This week has seen me spinning like a top that just won’t stop. First came Juliana Hatfield’s official announcement of her long-awaited (by me, at least) ONJ tribute album…
… and then, yesterday, Courtney Marie Andrews released the title track of her forthcoming album, May Your Kindness Remain, which hits stores on March 23rd – a day before she plays the Boot & Saddle in South Philly. (Her seemingly never-ending tour continues, in other words.)
(To pre-order the album, head over to her Bandcamp page. It’s available as a download, limited-edition rose vinyl or CD.)
There’s much good to be said about the song, and NPR’s Brittany McKenna does just that, though her assessment that the “American Dream is becoming murkier by the day” is, I think, somewhat off. In truth, as a skim through history shows, the Dream has ebbed and flowed since the term was first popularized during the Great Depression. That decade-long economic downturn saw the unemployment rate rise to almost 25 percent – and in some parts of the country, double and triple that number. Some said the Dream was dead. Yet a generation – the Greatest Generation by every metric – soldiered on.
During the tumult of the 1970s, which included Kent State, Watergate, oil crises, double-digit inflation and rising unemployment, among other ills, there were also whispers that the Dream was over. And those whispers turned to shouts during the early 1990s, right around the time Philadelphia Inquirer journalists Donald L. Bartlett and James B. Steele published America: What Went Wrong, an excellent tome that detailed how the economic deck had been stacked against common folks during the prior decades.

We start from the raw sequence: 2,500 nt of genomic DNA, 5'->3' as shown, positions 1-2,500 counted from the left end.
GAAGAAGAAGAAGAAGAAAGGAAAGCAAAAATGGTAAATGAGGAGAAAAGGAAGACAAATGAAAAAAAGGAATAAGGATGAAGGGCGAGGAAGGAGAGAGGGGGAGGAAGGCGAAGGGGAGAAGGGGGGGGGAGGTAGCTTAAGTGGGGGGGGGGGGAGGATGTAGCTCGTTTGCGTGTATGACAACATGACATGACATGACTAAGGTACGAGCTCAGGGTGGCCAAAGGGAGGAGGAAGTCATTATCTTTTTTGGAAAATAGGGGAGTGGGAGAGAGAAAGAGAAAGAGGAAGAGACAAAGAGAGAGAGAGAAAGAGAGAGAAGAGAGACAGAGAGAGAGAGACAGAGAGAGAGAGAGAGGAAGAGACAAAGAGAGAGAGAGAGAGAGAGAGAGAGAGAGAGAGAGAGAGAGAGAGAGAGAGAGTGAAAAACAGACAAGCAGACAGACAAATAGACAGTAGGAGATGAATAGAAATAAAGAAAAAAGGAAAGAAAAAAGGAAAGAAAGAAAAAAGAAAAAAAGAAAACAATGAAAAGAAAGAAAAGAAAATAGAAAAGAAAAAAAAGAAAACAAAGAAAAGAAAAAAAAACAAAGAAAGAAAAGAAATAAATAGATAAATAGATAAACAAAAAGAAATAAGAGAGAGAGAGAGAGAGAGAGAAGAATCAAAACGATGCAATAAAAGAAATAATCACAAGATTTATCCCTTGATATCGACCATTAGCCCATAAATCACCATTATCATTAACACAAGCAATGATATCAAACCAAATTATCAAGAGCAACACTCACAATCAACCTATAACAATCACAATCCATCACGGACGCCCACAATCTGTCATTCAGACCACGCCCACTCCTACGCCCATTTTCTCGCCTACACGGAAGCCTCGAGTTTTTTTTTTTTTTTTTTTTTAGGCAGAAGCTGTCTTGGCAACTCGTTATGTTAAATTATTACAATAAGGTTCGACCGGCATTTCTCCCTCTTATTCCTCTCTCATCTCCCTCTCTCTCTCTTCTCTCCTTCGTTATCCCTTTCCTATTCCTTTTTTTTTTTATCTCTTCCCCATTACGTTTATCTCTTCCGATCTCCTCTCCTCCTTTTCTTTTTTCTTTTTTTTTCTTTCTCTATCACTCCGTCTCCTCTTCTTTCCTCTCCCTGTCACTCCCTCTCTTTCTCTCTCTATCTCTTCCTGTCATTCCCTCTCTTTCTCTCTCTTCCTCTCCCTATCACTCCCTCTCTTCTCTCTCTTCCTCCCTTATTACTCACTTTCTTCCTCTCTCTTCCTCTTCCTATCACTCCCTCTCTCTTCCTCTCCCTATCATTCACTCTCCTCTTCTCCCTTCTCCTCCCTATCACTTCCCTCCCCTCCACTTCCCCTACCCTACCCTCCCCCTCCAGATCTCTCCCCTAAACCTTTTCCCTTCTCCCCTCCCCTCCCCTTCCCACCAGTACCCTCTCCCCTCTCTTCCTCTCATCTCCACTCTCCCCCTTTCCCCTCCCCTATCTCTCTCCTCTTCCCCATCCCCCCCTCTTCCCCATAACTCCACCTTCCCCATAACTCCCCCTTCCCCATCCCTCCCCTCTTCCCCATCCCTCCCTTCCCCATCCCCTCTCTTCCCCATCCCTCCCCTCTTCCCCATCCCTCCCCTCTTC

And yet, just like a Dusty Rhodes wresting match, the Dream refused to give up or be pinned. He shook off the cobwebs, tossed the bad guy into the ropes and hit him with a bionic elbow when he bounced back. Times may be tough. They often are, and always are for someone, somewhere. But a comeback is, as it always is, mere moments away. If history teaches us anything, it teaches us that.
Hope and optimism are necessary ingredients in any and all ages, in other words. To quote former president Barack Obama, “Hope is that thing inside us that insists, despite all evidence to the contrary, that something better awaits us if we have the courage to reach for it, and to work for it, and to fight for it. Hope is the belief that destiny will not be written for us, but by us, by the men and women who are not content to settle for the world as it is, who have the courage to remake the world as it should be.”
But to the song: “May Your Kindness Remain” bodes well for the album as a whole. I like the droning organ at the song’s start, the backing vocals, and the guitar that slices like a dull machete into the mix midway through. And, too, there’s Courtney’s impassioned vocals (which I can’t wait to hear live)…and the lyrics. What matters isn’t the money or things we accrue, though it’s better to have some than none, but the love, kindness and respect we accord one another. It’s the intangibles that count most in life.
Just my thoughts.